Thoughts from Rural France
Since I don’t have regular access to the internet here in St. Etienne de Serre, I have found myself jotting down the occasional thoughts I have that would otherwise become updates on twitter or facebook. Here’s the collection thus far:
Why on earth do we not have the idea of a siesta in the USA? Seriously, taking an hour-long lunch and then an hour-long nap is the only way I was able to work 12 hour days at last farm. Though I only work from 7am-12pm here, the afternoon nap is much appreciated, as it allows me to attack the rest of my day with much more vigor than I otherwise would. Because it doesn’t get dark until 11pm here, my current bedtime is around 12:30am and without a nice, long break in the middle of the day, this would be a much more exhausting schedule to keep than it already is.
Waking up from a nap to find the family rooster clucking and staring at you from beside the bed is decidedly surreal and more than a little amusing. In that moment, I thought I had woken up into some bizarre French version of The Hangover. Nope, just life on the farm.
Flies are a fact of life if you live on a farm. The sight of flies on my food no longer bothers me. If it did, I’d never be able to eat. Screened doors and screened windows don’t seem to have caught on in rural France, and neither has AC, so all the windows and doors are open at all times. This means flies are part of the trade-off for staying cool.
Calves are a much better alarm clock than roosters. When they’re hungry, those needy little buggers are loud.
If I lived in rural France, I could never live anywhere that has mosquitos. There were tons in Les Vans (none here in St. Etienne de Serre) and because I slept with the windows open one particularly warm night, I now have over 40 bites, everywhere from my feet to my face. They’re slowly disappearing but for now they are. not. pleasant.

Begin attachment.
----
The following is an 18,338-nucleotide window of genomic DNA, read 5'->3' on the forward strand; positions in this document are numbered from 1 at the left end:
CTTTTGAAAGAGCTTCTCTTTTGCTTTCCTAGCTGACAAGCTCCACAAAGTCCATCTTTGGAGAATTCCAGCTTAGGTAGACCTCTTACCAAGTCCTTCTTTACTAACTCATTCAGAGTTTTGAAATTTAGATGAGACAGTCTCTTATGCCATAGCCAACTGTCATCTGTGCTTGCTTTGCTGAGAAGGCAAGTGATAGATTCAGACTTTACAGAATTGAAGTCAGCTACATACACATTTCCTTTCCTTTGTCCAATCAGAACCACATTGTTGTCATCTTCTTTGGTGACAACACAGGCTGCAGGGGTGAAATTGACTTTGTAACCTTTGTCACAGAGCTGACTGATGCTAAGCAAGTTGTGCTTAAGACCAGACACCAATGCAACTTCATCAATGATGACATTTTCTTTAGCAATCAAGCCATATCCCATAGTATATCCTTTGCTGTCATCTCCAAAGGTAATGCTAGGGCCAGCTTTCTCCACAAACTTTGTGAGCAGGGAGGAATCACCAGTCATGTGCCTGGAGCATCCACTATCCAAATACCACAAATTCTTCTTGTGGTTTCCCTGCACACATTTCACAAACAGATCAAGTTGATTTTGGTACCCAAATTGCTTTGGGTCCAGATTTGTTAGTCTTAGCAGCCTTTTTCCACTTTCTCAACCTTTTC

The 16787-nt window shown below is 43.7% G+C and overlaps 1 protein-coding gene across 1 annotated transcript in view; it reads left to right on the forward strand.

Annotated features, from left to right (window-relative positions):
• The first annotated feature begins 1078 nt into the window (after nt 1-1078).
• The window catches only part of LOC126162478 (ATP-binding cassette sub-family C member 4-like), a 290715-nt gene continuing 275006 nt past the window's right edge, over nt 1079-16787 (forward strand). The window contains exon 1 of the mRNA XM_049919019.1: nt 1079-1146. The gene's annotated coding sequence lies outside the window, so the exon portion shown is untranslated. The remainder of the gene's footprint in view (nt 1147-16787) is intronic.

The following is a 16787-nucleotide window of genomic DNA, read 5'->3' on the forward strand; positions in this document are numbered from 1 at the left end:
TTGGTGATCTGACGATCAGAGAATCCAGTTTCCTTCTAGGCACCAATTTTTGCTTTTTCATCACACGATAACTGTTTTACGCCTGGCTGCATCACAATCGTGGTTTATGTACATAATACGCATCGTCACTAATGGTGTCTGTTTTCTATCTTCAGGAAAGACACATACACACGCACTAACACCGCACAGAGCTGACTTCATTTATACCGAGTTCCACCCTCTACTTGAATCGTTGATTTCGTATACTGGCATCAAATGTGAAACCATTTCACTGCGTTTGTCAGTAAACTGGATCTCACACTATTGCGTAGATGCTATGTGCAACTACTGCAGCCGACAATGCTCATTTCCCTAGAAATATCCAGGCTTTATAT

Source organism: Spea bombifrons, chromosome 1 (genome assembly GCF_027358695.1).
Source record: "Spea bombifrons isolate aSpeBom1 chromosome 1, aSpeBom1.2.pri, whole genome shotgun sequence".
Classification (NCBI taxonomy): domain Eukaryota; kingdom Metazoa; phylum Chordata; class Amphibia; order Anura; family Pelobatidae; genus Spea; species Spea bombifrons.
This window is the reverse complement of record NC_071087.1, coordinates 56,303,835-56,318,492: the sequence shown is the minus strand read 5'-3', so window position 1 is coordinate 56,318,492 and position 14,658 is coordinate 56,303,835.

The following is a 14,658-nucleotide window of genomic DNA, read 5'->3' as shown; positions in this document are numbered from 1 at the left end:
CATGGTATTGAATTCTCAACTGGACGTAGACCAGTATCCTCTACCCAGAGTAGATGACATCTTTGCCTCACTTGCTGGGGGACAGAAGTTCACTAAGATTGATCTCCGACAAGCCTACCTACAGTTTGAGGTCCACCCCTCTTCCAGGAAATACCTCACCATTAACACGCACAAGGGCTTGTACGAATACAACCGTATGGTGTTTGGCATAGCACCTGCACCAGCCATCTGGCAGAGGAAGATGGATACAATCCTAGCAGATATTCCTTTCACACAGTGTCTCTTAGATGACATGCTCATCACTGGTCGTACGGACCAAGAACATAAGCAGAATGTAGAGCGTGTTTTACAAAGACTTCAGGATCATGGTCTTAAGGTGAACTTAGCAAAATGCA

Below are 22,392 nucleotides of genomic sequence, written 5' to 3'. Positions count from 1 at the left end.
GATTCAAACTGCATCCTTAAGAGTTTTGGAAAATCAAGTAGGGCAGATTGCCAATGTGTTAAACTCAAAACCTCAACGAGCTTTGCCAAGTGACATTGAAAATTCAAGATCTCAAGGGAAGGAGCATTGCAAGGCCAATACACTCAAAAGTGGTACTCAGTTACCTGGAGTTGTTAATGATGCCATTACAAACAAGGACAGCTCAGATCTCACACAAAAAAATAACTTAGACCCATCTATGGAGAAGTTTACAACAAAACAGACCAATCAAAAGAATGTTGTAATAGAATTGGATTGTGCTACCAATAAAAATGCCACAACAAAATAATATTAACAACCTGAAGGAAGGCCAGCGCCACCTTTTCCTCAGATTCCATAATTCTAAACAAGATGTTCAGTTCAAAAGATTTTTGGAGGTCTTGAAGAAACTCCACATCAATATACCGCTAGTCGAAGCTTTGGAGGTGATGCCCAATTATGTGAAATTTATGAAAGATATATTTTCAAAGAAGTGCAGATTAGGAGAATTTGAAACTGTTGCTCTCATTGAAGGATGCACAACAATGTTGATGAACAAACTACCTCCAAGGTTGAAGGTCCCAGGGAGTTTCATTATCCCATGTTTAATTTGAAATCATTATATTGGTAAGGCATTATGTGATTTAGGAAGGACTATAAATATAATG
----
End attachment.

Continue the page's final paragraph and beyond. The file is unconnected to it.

I found something I won’t eat: cow stomach and tripe. It smells like poo and I just can’t get over that. Sorry, host farmers! I snuck the few pieces I had on my plate into my pocket and gave them to the momma cat and her kittens in the barn.
Life on a French farm feels an awful lot like a reenactment at times. In the mornings I drink my fire-brewed coffee from a tin cup while watching the aforementioned rooster peck around my feet for the crumbs of bread I’ve dropped.
Finding my way along the path from the farmer’s house to my little peasant house in the pitch darkness without a light of any sort has introduced me to a whole new level of cautiousness. It’s ridiculously dark here. Beyond about 10 feet from the main house I can’t even see my hand when it’s 3 inches from my face, and I have to proceed like this, feeling along the path with my toes, for a good 150 feet before I’m anywhere close to the door to my house, which I have to feel along the wall for. If I wasn’t terrified of burning something down, I’d put a candle by the door to mark it before I head to the main house for dinner in the evenings.